Immediately following WW1, Montgomery commanded a battalion of the British Army of the Rhine in Germany. Upon his return to the United Kingdom, his rank was reverted to his regular rank of captain. In early 1920, he attended courses at the Staff College at Camberley, England. Later that year, he was promoted to the rank of brigade major to command the 17th Infantry Brigade at County Cork, Ireland, United Kingdom. He advocated fighting the war against the Irish rebels ruthlessly. "[I]t never bothered me a bit how many houses were burnt.... My own view is that to win a war of this sort, you must be ruthless", he wrote fellow officer Arthur Percival in a personal correspondence during this time. However, in light of modern conduct of war, he conceded that allowing the formation of a sovereign Irish nation was the only possible conclusion to the war.
In 1923, Montgomery was posted to the Territorial 49th Division. In 1925, he returned to the 1st Royal Warwickshire Regiment as a company commander. Shortly after, he became an instructor at the Staff College at the rank of major. In 1931, he was promoted to the rank of lieutenant colonel and was posted to Palestine, Egypt, and India. While in India, he was an instructor at the Indian Army Staff College in Quetta, India at the rank of colonel. He was promoted to the rank of major general while serving in Palestine. He became the commanding officer of the 9th Infantry Brigade in 1937 at the rank of brigadier.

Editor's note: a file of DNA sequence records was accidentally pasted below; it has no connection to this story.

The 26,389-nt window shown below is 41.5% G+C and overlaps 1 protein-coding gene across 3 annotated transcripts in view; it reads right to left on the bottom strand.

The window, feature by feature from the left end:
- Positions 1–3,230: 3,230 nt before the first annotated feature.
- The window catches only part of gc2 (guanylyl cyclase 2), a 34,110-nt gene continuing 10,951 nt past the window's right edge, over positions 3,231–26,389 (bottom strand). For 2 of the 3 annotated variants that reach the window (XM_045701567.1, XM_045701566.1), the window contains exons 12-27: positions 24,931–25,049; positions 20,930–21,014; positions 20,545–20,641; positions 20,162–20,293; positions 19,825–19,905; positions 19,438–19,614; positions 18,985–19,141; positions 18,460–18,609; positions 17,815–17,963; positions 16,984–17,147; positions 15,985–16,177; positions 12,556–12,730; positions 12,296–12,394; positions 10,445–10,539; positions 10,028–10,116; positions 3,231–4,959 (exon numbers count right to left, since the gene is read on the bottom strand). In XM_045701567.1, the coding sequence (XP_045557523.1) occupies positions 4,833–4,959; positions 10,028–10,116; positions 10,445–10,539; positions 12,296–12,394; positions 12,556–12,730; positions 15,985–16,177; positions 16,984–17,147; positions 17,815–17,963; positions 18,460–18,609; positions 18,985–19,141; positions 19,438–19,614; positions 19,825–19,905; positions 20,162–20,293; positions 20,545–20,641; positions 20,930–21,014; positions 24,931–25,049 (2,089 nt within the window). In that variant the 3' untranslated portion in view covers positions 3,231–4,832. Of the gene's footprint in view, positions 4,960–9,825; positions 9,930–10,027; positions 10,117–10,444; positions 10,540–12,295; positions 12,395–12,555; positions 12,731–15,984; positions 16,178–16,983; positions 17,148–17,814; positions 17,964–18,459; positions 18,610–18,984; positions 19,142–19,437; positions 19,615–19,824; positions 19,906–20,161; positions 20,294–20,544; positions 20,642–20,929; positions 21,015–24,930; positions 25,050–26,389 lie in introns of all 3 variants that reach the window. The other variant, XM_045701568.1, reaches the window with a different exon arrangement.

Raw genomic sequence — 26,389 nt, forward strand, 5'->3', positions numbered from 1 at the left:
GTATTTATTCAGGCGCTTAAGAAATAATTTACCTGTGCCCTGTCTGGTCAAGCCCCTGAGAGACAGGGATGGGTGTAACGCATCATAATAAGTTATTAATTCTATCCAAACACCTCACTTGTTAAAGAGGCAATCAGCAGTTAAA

In 1937, Montgomery's wife Elizabeth received an inspect bite in the arm which became seriously infected and required amputation; she contracted septicemia following the amputation and passed away in his arms. He dealt with his sorrow by occupying himself with work. They had been married since 1927, and had a son, David, who was born in Aug 1928. Elizabeth was the sister of a fellow officer Percy Hobart.
In 1938, Montgomery organized an amphibious landing exercise that impressed the new commander-in-chief of Southern Command General Archibald Wavell. He was promoted to the rank of major general and was given command of the 8th Infantry Division in Palestine. At that position, he was credited in quashing the Arab revolt. In Jul 1939, he was sent back to England to command the 3rd Infantry Division.